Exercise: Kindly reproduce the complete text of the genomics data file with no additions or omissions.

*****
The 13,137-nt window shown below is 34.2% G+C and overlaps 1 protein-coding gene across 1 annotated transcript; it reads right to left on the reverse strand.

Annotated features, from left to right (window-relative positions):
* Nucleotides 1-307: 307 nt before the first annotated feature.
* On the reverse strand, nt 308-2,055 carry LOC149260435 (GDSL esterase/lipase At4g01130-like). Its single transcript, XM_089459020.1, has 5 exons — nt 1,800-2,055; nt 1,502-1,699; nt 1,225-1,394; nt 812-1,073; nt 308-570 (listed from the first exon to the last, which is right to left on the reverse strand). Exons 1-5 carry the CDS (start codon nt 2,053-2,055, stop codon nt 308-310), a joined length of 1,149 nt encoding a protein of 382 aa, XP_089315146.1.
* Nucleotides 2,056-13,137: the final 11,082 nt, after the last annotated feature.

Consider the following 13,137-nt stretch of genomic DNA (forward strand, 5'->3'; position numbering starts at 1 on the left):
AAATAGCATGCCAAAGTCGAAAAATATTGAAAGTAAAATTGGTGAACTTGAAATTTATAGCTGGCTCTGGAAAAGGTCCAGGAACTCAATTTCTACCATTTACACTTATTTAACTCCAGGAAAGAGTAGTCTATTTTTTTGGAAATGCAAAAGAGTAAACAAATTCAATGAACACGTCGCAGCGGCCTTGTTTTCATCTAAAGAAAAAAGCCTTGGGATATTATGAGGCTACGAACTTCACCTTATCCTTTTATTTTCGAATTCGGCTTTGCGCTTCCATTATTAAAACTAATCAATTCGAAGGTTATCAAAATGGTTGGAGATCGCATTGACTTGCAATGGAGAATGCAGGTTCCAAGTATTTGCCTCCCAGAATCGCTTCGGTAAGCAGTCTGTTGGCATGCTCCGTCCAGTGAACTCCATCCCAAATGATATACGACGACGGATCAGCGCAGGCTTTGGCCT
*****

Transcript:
The 13,137-nt window shown below is 34.2% G+C and overlaps 1 protein-coding gene across 1 annotated transcript; it reads right to left on the reverse strand.

Annotated features, from left to right (window-relative positions):
* Nucleotides 1-307: 307 nt before the first annotated feature.
* On the reverse strand, nt 308-2,055 carry LOC149260435 (GDSL esterase/lipase At4g01130-like). Its single transcript, XM_089459020.1, has 5 exons — nt 1,800-2,055; nt 1,502-1,699; nt 1,225-1,394; nt 812-1,073; nt 308-570 (listed from the first exon to the last, which is right to left on the reverse strand). Exons 1-5 carry the CDS (start codon nt 2,053-2,055, stop codon nt 308-310), a joined length of 1,149 nt encoding a protein of 382 aa, XP_089315146.1.
* Nucleotides 2,056-13,137: the final 11,082 nt, after the last annotated feature.

Consider the following 13,137-nt stretch of genomic DNA (forward strand, 5'->3'; position numbering starts at 1 on the left):
AAATAGCATGCCAAAGTCGAAAAATATTGAAAGTAAAATTGGTGAACTTGAAATTTATAGCTGGCTCTGGAAAAGGTCCAGGAACTCAATTTCTACCATTTACACTTATTTAACTCCAGGAAAGAGTAGTCTATTTTTTTGGAAATGCAAAAGAGTAAACAAATTCAATGAACACGTCGCAGCGGCCTTGTTTTCATCTAAAGAAAAAAGCCTTGGGATATTATGAGGCTACGAACTTCACCTTATCCTTTTATTTTCGAATTCGGCTTTGCGCTTCCATTATTAAAACTAATCAATTCGAAGGTTATCAAAATGGTTGGAGATCGCATTGACTTGCAATGGAGAATGCAGGTTCCAAGTATTTGCCTCCCAGAATCGCTTCGGTAAGCAGTCTGTTGGCATGCTCCGTCCAGTGAACTCCATCCCAAATGATATACGACGACGGATCAGCGCAGGCTTTGGCCT